Today marks the peak of social networking

at least that’s my prediction. in the past week i’ve been pitched on three more social networking ideas. while i like and respect the people, i got a queezy (sp?) feeling hearing the ideas. painful reminders of march 2000 when the last people to show up were still pitching ecommerce it ideas.

now i’m sick of the ‘is this the bubble talk’, but we do all need to remain somewhat conscious of the environment we’re working in.

also heard today about a web 2.0 mashup company getting $5m in first round funding.

does anyone else ever wonder how all these newly funded companies are ever going to see exits without an ipo market? i do get that if they are good businesses and cashflow positive, the financial markets will follow. however, i’m not seeing a lot of companies hitting big numbers. even in the bubble it seemed like companies were mostly doing big revenue numbers.

curious if anyone else is seeing a lot of companies making money?

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7 thoughts on “Today marks the peak of social networking

  1. Mark,
    A lot of the “big revenues” during the boom were at very low and sometimes negative margins. I’ve got four projects in which I’m significantly engaged. Two are profitable and growing quick (iUpload and Dogster), and two are cheap enough to bootstrap indefinitely (WINKsite and MyBlogLog). All four will likely raise money this year, but the amount to be raised is approximately 1X forward revenues in all cases. Modest raises to execute on well-defined plans where the growth is such that liquidity comes when the market can handle it with no need to rush or drag heels.
    Re: social networking. Dedicated social networks may have peaked, but social networking creates the kind of 10X economic advantage in customer acquisition that will make it a basic CRM feature for everyone.

  2. Totally agree. With most consumer companies offering their application/service/solution for free and relying on Adsense, it really does seem difficult to see any of them being profitable, especially the ones that have raised money and have a significant burn rate.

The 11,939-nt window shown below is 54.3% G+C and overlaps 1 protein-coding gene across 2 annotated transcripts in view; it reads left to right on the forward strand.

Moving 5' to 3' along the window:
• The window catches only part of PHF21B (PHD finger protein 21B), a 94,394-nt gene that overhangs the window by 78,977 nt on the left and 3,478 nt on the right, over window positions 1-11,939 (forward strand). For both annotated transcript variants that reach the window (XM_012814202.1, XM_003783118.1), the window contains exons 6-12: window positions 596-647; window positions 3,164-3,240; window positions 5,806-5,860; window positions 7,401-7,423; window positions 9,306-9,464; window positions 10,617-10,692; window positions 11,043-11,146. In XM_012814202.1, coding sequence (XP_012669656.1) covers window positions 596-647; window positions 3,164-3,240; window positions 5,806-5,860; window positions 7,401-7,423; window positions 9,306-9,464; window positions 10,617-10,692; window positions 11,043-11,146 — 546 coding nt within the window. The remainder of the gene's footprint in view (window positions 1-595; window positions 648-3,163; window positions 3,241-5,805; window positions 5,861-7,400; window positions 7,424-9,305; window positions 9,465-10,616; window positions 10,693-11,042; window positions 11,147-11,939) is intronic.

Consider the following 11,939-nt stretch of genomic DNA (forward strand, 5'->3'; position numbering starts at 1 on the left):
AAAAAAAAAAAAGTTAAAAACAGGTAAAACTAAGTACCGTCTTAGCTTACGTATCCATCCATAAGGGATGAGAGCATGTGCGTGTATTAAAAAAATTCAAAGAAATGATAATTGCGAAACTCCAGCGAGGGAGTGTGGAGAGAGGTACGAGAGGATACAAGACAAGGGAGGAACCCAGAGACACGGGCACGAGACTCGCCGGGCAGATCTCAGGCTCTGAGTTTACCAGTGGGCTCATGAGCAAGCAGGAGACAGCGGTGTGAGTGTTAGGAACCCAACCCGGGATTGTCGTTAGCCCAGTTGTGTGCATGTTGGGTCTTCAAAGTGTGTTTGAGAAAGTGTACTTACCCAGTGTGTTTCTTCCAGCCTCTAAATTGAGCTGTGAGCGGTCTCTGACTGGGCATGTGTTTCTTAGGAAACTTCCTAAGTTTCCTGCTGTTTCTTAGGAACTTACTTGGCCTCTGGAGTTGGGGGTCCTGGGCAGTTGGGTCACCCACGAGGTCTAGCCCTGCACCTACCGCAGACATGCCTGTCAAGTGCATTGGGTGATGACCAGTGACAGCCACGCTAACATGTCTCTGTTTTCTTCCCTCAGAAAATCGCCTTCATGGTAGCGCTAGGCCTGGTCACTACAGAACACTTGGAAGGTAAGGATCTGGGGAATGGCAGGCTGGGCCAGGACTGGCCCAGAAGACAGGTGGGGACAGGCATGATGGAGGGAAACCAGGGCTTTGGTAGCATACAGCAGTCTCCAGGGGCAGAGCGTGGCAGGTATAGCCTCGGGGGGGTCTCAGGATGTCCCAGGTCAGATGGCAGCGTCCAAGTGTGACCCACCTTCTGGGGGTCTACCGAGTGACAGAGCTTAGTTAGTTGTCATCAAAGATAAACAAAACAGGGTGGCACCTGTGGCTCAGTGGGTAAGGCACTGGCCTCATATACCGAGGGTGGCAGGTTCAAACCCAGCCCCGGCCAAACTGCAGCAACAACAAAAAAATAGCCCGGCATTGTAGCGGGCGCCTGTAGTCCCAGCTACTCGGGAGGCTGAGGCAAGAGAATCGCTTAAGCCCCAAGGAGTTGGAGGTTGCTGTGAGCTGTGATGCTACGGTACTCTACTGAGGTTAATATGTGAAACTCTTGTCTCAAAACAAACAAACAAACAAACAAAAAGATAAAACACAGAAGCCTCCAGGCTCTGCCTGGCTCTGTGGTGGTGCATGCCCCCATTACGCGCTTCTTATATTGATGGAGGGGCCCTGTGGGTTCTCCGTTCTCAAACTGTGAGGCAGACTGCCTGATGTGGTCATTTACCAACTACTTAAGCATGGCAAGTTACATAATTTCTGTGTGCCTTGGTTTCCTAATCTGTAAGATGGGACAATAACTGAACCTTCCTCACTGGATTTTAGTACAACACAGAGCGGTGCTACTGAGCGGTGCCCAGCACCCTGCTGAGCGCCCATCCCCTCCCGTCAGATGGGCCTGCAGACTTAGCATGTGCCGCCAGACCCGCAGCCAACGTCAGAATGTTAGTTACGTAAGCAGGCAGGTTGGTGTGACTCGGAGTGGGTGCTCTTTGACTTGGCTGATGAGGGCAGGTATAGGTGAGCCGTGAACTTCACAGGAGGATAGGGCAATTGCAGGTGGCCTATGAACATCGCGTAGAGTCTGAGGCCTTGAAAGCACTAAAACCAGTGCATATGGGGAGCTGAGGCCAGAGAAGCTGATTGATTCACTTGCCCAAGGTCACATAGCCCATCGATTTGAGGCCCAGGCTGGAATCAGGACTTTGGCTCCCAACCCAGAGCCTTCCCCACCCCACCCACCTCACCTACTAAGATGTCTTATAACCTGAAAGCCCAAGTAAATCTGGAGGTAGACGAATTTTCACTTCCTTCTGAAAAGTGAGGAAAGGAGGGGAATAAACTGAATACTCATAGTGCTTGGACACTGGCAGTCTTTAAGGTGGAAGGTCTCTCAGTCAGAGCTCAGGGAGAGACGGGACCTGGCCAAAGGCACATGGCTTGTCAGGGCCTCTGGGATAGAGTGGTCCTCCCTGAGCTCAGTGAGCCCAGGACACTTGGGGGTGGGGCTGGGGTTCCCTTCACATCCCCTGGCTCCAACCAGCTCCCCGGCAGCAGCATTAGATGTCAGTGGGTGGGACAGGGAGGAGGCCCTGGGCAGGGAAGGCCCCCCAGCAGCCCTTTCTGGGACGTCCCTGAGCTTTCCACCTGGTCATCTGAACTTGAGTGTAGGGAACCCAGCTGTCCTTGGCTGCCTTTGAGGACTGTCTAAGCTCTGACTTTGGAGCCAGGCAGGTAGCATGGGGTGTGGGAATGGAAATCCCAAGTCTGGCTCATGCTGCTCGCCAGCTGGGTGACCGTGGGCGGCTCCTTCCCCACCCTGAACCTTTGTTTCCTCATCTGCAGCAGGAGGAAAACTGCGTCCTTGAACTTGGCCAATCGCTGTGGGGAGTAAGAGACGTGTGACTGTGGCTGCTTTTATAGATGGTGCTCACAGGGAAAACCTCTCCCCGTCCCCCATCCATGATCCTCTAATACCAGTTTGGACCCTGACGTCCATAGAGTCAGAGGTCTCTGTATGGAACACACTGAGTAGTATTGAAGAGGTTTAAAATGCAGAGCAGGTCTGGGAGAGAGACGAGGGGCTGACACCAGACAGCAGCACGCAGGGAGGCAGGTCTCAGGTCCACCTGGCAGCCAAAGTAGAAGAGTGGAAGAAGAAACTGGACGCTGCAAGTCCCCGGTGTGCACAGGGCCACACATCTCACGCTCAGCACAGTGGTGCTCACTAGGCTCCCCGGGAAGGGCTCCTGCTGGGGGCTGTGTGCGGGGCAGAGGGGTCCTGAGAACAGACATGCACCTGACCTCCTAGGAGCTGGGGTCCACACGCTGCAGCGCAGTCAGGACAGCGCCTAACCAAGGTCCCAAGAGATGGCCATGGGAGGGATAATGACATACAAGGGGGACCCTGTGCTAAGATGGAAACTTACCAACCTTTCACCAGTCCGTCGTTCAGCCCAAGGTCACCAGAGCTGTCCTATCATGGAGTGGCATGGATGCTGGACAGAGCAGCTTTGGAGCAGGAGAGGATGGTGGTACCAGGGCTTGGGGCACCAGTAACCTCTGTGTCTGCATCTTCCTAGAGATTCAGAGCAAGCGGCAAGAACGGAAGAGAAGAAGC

3. Mark,
    I got this great idea. It’s a network for those that own or work for social networks. It’s called
    But, we’re thinking about expanding to meta-aggregate all the other social-networks. What’d’ya’ think.?

  4. Personally I’m not seeing many (ones I have direct and indirect ties to) generate any revenue. Most are going after the niche data and the “We were here first” argument with hopes of selling it off in a couple years max. Personally I think bootstrapping solves a lot of those issues. If you’re providing a valuable service, be it saving people time or making the world a better place, then people will pay you for that service.
    If I was approached with a VC offer of $1 million for 30% ownership versus being forced to get a day job, I’d take the day job in a heartbeat. After all, with a day job I wouldn’t owe my boss $1 million and I could moonlight on the startup and be forced to optimize my resources.
    Just my 2 cents.

  5. mark,
    i’ve been asking the same question for months – and the only answer is adsense, which does not strike me as a pillar for a viable business. that said, many of these web 2.0 companies do not require much capital to develop or distribute so they may not have to generate a lot of revenue to cover their costs. as for creating a business to do an IPO or attracting an acquirer, that’s another issue.

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